2.0 Novell Credential Provisioning Policies with Novell SecureLogin

Novell® Credential Provisioning policies allow you to automatically provision application credentials that Novell SecureLogin® supports. This section documents the steps required to configure objects and policies in Identity Manager. It does not contain deployment and configuration information for any SecureLogin components. For SecureLogin documentation, see the Novell SecureLogin 6.0 Documentation Web Site.

To implement Credential Provisioning with SecureLogin requires a repository object, an application object, and policies. The repository and application objects store the SecureLogin information so that Identity Manager can use it. The policies are used to enable a driver to use Credential Provisioning. See Section 3.0, Implementing Novell Credential Provisioning Policies with Novell SecureLogin for more information.

You can also configure the following options:

You can use random password generation to set the passwords for user accounts on connected systems to further secure your Identity Management environment. For more information, see Novell Identity Manager 3.5.1 Administration Guide for using random password generation.

Figure 2-1 shows a typical, yet simple, scenario involving the provisioning of the SecureLogin credentials for a new User of a SAP* Finance application in a Finance department. SAP User provisioning is used for this example because it is an application that requires more login parameters than the typical username and password provided for most applications.

This department provisions new users into the Identity Vault via a SAP HR system and Identity Manager. Depending on organizational information, the User object is then provisioned into a department authentication tree implemented on Active Directory*. This is where new users authenticate to the network and is therefore the location for the SecureLogin credential repository. As users are subsequently provisioned by Identity Manager to the various finance applications, their credentials for those systems are synchronized to the SecureLogin store in Active Directory.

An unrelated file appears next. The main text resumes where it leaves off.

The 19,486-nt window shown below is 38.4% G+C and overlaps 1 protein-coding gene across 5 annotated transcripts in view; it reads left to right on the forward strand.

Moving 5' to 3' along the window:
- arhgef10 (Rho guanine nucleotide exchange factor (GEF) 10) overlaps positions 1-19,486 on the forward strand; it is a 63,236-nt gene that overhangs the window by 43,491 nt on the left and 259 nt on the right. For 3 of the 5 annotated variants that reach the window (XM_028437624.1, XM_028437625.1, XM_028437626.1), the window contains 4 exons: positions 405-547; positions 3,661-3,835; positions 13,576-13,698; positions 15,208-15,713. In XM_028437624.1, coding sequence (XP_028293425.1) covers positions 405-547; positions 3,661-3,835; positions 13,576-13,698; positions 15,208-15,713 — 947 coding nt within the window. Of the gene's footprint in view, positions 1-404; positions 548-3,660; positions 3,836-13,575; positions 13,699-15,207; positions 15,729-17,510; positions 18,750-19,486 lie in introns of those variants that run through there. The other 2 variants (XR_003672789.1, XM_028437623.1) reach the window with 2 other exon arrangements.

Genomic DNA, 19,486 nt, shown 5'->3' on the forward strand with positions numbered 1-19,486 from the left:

Figure 2-1 shows user Glen’s authentication credentials being provisioned. When Glen authenticates to his department’s Active Directory authentication domain and launches the SecureLogin client, he has single sign-on to his SAP Finance account without ever needing to enter, or even know, his password on that system.

Figure 2-1 Credential Provisioning with SecureLogin

Figure 2-1 illustrates the following steps:

  1. A SAP HR system publishes the data for a newly hired user named Glen Canyon. The Identity Manager SAP HR driver processes this data.

  2. A new User object is created in the Identity Vault with a CN value of GCANYON and a workforceID value of 50024222. Because this user is assigned to the Finance organization of his company, he needs to authenticate to the Finance department Active Directory server in the finance.prod.testco.com domain. The Identity Manager Active Directory driver that synchronizes that domain now uses the Identity Vault information.

  3. Glen is provisioned to the Finance department Active Directory server.

  4. The driver is configured to obtain Glen’s fully distinguished LDAP name: CN=GLCanyon,OU=finace,dc=prod,dc=testco,dc=com.

  5. The driver places the name into the DirXML-ADContext attribute of the GCANYON user in the Identity Vault.

    Now that the required attributes are available in the Identity Vault, the SAP User Management driver processes the attributes of the GCANYON object.

  6. Because Glen is in the Finance organization, the driver provisions a SAP user account GCANYON on the SAP Finance server.

  7. After the account creation is successful, the SAP User Management driver policies provision Glen’s SAP authentication credentials to his AD user account. Because the command is an Add operation, the policies also provision his SecureLogin passphrase question and answer.